This article is part of the Motherboard Guide to Cinema , a semi-regular column exploring foreign and obscure speculative films.
On January 22, the writer Ursula K. Le Guin died in her home in Portland, Oregon, at the age of 88. She left behind three children, her husband, and a prolific body of fiction from a six decade career as a groundbreaking American writer. Yet an author can never be reduced to their work and obituary writers were tasked with answering a nearly impossible question: Who was Ursula K. Le Guin?
This is the question haunting Arwen Curry’s new documentary Worlds of Ursula K. Le Guin, which premiered last weekend at the Sheffield Doc Fest in England. While making no pretensions to any definitive answer, Curry’s hour-long film orbits this question like a moon around one of the innumerable alien world’s conjured by Le Guin in her fiction.
Made over the course of the last decade of Le Guin’s life, Curry paints an intimate and multifaceted portrait of the late author. There’s Le Guin as the young, struggling writer whose fiction is dismissed by editors as being too heady to find an audience; Le Guin as the pipe-smoking feminist shaking up the male-dominated science fiction scene; Le Guin the mother and anarchist; and finally, Le Guin as the aging anti-capitalist National Book Award winner who is sick and tired of profiteers ruining literature.
Le Guin’s major fictions serve as the scaffolding of the documentary and—one suspects—her own life. Beginning with Le Guin’s breakthrough success with the young adult novel A Wizard of Earthsea (1968), Curry upholds the titular promise of the film and takes the viewer on a tour of the many worlds of Le Guin. The islands of the Earthsea trilogy and the planets of The Left Hand of Darkness (1969) and The Dispossessed (1974) are brilliantly animated by Em Cooper and Molly Schwartz, while Le Guin and those closest to her relate the major events in the author’s life.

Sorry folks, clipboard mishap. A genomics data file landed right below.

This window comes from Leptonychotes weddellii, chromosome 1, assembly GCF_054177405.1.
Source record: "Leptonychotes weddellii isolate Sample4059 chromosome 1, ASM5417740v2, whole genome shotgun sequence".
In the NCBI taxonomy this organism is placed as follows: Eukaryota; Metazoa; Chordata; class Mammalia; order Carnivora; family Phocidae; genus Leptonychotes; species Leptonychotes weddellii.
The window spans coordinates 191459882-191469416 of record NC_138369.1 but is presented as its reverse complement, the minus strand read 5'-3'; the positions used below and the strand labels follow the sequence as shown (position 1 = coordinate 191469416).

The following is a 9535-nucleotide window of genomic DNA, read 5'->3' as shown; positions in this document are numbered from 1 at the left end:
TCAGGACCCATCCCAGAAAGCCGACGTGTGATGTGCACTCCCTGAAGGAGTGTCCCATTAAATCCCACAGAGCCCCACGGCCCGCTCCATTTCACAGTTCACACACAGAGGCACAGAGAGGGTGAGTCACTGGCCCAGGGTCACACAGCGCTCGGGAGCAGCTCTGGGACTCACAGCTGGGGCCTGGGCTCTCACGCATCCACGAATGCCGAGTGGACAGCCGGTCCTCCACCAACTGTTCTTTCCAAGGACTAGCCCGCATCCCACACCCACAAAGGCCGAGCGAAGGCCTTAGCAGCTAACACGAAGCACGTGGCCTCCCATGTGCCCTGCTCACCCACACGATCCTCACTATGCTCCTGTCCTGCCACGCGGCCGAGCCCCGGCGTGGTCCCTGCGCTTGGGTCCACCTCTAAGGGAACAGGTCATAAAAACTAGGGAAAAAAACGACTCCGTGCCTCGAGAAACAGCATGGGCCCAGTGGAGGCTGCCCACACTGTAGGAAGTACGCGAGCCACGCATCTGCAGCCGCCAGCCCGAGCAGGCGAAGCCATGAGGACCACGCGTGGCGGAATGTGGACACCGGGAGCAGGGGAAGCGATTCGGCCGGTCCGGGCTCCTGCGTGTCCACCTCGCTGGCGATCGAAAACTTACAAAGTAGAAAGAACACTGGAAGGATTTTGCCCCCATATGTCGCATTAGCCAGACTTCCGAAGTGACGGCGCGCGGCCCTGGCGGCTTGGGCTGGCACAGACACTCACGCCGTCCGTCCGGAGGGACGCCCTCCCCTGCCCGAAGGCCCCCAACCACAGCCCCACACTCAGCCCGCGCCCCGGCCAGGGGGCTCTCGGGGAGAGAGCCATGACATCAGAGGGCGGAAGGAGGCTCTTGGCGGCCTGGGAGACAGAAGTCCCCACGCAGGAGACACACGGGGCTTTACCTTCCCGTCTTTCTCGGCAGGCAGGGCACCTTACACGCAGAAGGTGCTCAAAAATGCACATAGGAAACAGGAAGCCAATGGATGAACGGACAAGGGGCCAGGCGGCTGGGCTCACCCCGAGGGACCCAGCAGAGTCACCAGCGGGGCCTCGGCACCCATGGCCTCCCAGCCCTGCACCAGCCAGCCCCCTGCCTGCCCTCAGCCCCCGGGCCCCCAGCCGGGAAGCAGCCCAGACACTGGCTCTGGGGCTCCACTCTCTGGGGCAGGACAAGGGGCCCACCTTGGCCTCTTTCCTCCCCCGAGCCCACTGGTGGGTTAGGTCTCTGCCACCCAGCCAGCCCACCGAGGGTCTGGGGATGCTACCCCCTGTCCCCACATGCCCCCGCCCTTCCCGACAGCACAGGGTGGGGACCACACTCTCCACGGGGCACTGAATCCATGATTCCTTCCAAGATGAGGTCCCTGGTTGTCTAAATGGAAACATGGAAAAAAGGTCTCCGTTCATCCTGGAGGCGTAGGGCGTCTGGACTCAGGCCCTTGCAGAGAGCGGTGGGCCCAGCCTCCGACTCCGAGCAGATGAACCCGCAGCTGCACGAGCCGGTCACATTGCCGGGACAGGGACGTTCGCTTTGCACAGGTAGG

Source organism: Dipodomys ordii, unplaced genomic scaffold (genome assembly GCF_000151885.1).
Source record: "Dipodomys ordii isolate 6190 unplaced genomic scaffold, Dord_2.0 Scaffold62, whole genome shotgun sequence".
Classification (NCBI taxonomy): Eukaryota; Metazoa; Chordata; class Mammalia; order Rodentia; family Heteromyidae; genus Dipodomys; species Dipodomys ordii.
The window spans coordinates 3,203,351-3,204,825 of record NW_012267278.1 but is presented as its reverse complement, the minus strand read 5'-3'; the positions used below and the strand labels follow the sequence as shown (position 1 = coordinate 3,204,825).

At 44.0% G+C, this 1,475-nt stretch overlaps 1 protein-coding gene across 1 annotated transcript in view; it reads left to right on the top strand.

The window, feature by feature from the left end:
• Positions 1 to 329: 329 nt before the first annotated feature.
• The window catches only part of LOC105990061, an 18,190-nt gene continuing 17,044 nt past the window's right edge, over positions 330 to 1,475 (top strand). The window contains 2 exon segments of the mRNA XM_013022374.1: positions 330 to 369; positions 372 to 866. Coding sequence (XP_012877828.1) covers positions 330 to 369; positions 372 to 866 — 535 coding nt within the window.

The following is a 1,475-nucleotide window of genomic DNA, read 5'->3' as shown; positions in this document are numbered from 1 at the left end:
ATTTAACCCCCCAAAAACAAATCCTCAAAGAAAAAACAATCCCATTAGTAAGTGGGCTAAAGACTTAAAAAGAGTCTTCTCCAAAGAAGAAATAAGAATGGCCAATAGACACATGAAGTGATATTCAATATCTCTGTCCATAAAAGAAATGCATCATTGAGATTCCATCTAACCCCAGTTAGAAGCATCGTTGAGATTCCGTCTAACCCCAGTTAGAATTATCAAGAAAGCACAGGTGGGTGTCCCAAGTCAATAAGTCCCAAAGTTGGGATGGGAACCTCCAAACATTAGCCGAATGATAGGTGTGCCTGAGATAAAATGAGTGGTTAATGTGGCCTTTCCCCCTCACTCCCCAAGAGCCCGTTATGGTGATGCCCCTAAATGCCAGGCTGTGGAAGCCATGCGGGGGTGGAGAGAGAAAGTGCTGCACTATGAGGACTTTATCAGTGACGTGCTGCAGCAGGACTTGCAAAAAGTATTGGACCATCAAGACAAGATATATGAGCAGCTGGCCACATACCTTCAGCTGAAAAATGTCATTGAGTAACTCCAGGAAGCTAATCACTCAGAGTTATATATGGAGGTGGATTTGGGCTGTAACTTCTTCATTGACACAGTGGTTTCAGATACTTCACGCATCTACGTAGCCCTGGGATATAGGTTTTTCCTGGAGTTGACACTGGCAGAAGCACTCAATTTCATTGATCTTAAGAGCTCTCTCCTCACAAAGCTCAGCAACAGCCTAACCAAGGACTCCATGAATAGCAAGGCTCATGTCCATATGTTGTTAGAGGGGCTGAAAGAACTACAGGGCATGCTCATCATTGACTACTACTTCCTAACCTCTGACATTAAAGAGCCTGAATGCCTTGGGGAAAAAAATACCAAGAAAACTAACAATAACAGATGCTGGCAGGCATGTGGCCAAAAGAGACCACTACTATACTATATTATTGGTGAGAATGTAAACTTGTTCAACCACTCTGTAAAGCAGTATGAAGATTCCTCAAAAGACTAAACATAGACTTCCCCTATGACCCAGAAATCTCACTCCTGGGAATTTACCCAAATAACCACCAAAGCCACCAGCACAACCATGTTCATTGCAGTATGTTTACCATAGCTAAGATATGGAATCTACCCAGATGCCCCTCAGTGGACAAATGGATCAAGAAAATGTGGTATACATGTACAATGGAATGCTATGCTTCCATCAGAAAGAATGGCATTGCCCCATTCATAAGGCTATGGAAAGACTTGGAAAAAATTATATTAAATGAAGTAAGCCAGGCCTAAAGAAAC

Although Le Guin hated to be pigeonholed as a science fiction writer—she preferred the term “American author”—she was, in a way, born to tell stories that are both fantastical and scientific. Her father was Alfred Louis Kroeber, a foundational figure in the field of cultural anthropology who dedicated his life to documenting the decline of the Native American population in California. Kroeber is perhaps best known for his friendship with Ishi, the last remaining member of the Yahi people, who spent the final five years of his life living at the University of California after he emerged from the wilderness beyond the school in 1911.
Le Guin grew up surrounded by academics and people from cultures radically different from her own, and the influence of this upbringing is strongly reflected in her fiction. Many of Le Guin’s most famous novels and stories are based around first contact, often involving a single person encountering a radically different civilization. In Left Hand, the protagonist visits an ice-bound planet inhabited by a race of androgynous humanoids who only become sexually active once per month. In The Dispossessed, a brilliant anarchist physicist is the first to visit his culture’s capitalist home planet in nearly 200 years. The two stories won the preeminent honors for science fiction—the Hugo and Nebula awards—making Le Guin the first person to ever win both awards for two back-to-back novels.
Although Le Guin’s fiction is often described as fantasy, she used her writing as a way to explore radical alternatives to the way the real world works.